Richard Nixon photo

Remarks at a Dinner Honoring Robert J. Brown, Special Assistant to the President.

January 30, 1972

Mr. Mason, and all of the distinguished guests at the head table:

There are as many at the head table as there are in the audience, believe me-look at that.

I know this is an interruption of this beautiful dinner tonight. Although I had another engagement for which I was already dressed when I got the call from Don Rumsfeld and Maurice Stans that they were honoring Bob Brown, I said, "I will come over." And I am glad to be here.

Everybody in this audience rightly figures that whenever the President of the United States makes a speech, he probably had it all figured out in advance. I can tell you that tonight this is off the cuff; it is from the heart. And I want to say a few things about Bob Brown, about those who honor him here, and about this audience.

First, I asked Sammy [Davis] to come over for a reason. He has probably forgotten this, but I will always remember it. Seventeen years ago, on one of the few evenings when I was Vice President when we had a little time off in New York, we went over to the Copacabana Restaurant. He was performing then. He was a young star. And he performed, I remember, with his father and his uncle.

Afterwards, I went backstage and I met the three of them--this wonderful family. And I said to them, "This has to be the very best that possibly could be done in the field of entertainment."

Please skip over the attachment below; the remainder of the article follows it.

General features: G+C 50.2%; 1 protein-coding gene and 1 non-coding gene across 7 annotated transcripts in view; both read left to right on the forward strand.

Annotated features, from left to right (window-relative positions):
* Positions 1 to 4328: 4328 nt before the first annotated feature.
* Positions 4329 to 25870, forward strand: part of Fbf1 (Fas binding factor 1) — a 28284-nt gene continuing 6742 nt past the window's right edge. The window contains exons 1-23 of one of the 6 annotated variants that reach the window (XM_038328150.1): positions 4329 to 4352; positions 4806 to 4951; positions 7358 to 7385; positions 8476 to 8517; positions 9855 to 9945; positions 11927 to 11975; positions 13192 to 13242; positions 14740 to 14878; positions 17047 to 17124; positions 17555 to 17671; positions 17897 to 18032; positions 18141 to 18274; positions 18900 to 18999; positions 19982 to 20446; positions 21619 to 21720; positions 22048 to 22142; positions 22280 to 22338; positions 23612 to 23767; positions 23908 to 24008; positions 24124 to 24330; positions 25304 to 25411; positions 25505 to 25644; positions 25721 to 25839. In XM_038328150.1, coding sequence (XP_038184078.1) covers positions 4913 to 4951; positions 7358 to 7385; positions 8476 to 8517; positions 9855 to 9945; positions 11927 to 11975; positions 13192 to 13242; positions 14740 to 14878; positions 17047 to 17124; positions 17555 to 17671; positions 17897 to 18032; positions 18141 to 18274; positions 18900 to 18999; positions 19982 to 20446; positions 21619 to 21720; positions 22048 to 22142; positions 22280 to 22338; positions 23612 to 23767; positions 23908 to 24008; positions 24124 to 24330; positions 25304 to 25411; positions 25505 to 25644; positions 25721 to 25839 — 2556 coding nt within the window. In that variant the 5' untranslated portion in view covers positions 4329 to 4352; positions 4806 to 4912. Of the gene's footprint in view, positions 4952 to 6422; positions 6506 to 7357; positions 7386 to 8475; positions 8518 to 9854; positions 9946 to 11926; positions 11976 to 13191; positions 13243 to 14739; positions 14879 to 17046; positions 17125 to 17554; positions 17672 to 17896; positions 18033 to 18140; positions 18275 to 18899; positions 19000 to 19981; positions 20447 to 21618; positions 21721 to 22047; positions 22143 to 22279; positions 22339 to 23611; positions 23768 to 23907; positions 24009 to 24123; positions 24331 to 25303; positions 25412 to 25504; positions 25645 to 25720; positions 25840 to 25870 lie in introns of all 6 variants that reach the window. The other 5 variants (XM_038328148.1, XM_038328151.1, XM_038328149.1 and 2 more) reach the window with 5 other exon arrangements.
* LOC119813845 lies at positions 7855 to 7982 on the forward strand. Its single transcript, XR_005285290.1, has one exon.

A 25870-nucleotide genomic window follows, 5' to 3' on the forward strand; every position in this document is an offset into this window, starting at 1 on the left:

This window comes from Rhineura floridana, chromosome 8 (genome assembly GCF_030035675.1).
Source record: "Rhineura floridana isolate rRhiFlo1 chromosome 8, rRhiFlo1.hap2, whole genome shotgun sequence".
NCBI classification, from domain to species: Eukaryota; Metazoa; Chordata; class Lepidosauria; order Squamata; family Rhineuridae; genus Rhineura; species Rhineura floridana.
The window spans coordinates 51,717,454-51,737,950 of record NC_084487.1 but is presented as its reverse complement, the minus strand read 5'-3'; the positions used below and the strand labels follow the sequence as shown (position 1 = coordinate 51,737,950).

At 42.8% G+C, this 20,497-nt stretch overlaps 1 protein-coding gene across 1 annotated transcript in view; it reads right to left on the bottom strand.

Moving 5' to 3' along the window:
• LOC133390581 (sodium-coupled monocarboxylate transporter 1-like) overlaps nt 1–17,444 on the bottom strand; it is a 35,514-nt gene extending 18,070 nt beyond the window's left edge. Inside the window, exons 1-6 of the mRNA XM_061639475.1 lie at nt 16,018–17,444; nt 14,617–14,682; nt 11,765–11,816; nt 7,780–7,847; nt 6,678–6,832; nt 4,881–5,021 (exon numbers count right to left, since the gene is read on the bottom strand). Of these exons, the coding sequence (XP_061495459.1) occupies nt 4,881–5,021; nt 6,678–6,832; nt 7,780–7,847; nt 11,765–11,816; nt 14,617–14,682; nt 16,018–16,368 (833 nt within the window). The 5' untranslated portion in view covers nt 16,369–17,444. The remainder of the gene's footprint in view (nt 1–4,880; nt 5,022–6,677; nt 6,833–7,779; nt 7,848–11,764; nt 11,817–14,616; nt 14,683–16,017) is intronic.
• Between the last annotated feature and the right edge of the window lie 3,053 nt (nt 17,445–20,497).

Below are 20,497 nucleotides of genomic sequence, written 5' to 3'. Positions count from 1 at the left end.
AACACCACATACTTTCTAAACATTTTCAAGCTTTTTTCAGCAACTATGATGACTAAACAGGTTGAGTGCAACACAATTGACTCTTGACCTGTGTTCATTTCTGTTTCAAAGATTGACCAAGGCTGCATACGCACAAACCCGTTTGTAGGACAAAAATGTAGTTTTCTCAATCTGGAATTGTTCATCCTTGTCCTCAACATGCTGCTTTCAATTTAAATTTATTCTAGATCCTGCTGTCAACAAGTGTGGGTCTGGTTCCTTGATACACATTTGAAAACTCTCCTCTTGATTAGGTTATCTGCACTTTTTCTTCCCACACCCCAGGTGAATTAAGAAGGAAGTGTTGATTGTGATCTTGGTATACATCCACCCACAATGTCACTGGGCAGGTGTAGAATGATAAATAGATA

And Sammy said, "Well, you're probably right." [Laughter]

No, he didn't say that, because he is a man who knows how good he is, but he also is a very humble man. But he appreciated the fact that I came back with my wife, and believe me, I appreciated the fact that he was a great star, a star then and a star now.

I thought back on that time, and I thought also of the present time, and this brings me to Bob Brown.

In the field of music, in the field of art, in the field of athletics, we all know that as far as ability is concerned, it is recognized; it knows no color, it knows no religion. If a man or a woman has it, he or she goes to the top, and that is the way it ought to be.

And what Bob Brown stands for in this White House of ours is this: Bob Brown is a rather quiet kind of a man, but he is the most tenacious fellow I ever knew, believe me. But the point that he makes over and over again in my office is this: that not just in the field of music, or in the field of art or the field of athletics where we have learned that any kind of a difference with regard to color denies us the ability that can see us the perfection, the very best, he says, "You know, we have got to be sure that in every field of life in America, when a man or woman has got it, he or she has got to be able to go to the top." That is what he stands for.